Cannes Diary: Not about pandas. Or Harrison Ford
A couple of things PopWatch readers might not know about Cannes once you subtract news of Kung Fu Pandas, Indiana Jones, and the pensees of Cannes jury president Sean Penn.
1. No one goes to Cannes’ opening-night movies for the movies, which have a great and glorious history of being mediocre, wacky, overproduced, or otherwise chosen for values that have less to do with moviemaking than with business negotiations. (Someone has to pay for the night’s blowout party.) This year’s compromise folie, Blindness, would never be accused of wackiness — it’s an adaptation of the esteemed novel by Nobel Prize winner Jose Saramago about an epidemic of sightlessness that tests human civility. But director Fernando Meirelles, who prettified poverty and squalor in City of God, does the same thing with Saramago’s metaphoric apocalypse, and the cast — among them Julianne Moore, Mark Ruffalo, Danny Glover, and Gael Garcia Bernal, add their own dollops of overacting.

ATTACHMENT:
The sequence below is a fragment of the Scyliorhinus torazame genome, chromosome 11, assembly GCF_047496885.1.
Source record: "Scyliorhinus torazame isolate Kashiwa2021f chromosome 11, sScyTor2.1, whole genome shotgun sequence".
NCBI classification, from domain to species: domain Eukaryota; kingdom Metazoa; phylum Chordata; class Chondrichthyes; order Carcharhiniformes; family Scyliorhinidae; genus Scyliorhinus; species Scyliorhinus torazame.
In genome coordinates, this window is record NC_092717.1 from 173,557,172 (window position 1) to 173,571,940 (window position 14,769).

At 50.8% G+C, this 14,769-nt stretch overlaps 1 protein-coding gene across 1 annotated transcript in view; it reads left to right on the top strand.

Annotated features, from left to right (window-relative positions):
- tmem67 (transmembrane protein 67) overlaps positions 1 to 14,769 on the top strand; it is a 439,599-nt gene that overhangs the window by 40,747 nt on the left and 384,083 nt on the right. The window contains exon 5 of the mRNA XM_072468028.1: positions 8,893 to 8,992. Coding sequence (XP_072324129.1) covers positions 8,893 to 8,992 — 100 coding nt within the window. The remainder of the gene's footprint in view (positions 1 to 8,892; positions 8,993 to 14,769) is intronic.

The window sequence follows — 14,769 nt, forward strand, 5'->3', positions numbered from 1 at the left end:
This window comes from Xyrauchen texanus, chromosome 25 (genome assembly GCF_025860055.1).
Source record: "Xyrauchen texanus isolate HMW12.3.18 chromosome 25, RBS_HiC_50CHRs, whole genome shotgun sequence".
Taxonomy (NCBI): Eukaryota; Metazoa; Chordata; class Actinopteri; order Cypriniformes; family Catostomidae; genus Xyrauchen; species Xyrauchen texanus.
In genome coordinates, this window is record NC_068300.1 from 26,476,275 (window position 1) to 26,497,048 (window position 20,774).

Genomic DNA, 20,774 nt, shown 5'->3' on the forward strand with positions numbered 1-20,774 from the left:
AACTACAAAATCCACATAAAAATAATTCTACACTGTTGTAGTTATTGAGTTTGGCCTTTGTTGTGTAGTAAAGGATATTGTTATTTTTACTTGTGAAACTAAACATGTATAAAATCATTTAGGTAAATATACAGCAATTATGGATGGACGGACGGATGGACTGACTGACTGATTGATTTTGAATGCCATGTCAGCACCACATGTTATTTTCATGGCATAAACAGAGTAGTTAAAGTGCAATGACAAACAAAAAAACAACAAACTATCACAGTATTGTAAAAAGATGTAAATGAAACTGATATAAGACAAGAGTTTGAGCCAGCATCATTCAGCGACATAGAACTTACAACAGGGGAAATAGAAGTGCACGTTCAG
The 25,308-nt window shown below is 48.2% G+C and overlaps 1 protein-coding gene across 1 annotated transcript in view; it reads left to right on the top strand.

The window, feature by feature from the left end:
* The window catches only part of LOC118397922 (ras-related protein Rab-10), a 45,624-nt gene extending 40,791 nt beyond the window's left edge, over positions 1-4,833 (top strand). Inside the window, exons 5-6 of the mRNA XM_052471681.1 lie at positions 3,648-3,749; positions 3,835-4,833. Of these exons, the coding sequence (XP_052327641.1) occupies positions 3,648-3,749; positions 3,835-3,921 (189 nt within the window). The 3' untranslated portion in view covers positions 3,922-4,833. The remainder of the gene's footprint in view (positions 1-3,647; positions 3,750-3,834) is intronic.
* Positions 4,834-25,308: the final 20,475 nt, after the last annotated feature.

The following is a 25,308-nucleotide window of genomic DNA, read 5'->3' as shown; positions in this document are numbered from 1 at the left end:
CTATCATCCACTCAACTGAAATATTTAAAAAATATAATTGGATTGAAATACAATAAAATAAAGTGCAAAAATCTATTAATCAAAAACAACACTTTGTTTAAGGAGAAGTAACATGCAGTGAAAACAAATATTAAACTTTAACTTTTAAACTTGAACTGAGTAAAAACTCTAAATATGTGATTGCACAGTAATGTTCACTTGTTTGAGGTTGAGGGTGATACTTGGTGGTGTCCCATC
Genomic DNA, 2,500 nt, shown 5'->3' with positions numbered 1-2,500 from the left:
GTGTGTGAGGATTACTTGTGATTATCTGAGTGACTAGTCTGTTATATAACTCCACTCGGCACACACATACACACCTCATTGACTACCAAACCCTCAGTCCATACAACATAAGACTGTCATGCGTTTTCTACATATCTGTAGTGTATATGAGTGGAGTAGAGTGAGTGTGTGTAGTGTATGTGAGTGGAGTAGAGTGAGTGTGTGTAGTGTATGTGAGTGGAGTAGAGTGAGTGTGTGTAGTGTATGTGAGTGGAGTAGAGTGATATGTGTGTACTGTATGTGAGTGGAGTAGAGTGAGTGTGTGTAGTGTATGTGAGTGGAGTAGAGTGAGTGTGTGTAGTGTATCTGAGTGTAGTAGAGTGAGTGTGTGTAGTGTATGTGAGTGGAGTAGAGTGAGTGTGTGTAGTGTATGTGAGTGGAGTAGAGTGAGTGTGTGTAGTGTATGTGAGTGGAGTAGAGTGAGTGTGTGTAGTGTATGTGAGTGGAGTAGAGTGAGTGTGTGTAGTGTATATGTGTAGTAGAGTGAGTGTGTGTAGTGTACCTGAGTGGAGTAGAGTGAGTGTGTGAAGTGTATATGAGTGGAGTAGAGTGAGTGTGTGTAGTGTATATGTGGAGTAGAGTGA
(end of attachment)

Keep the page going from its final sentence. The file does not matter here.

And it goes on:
2. The same first-day slot that worked so well for 4 Months, 3 Weeks, and 2 Days last year might prove a charm for Waltz With Bashir, a powerful animated documentary from Ari Folman that further extends the streak of terrific filmmaking coming out of Israel; as with Persepolis at Cannes last year, it also extends the possibilities of animation to tell important, hard stories — in this case the horrified recollections of Israeli soldiers in Lebanon in the early 1980s.
3. Life is tough in an Argentinian women’s prison (Lion’s Den). Life is tough for a downtrodden Turkish family that keeps secrets (Three Monkeys). Life is tough for poor fatherless brothers in Brazil (Linha de Passe). Life is tough when a decrepit Chinese factory is dismantled in the name of modernization (24 City).
4. Penélope Cruz and Javier Bardem are such great, passionate, squabbling, Spanish fun in Woody Allen’s Vicky Cristina Barcelona that some smart TV producer ought to sign them up as the new Lucy and Ricky Ricardo.
5. The dog of choice for the mahogany-colored, alligator-skinned French retirees who live at the other end of the beach from the Cannes Film Festival world of Kung Fu Pandas and Indiana Jones is still the miniature French poodle.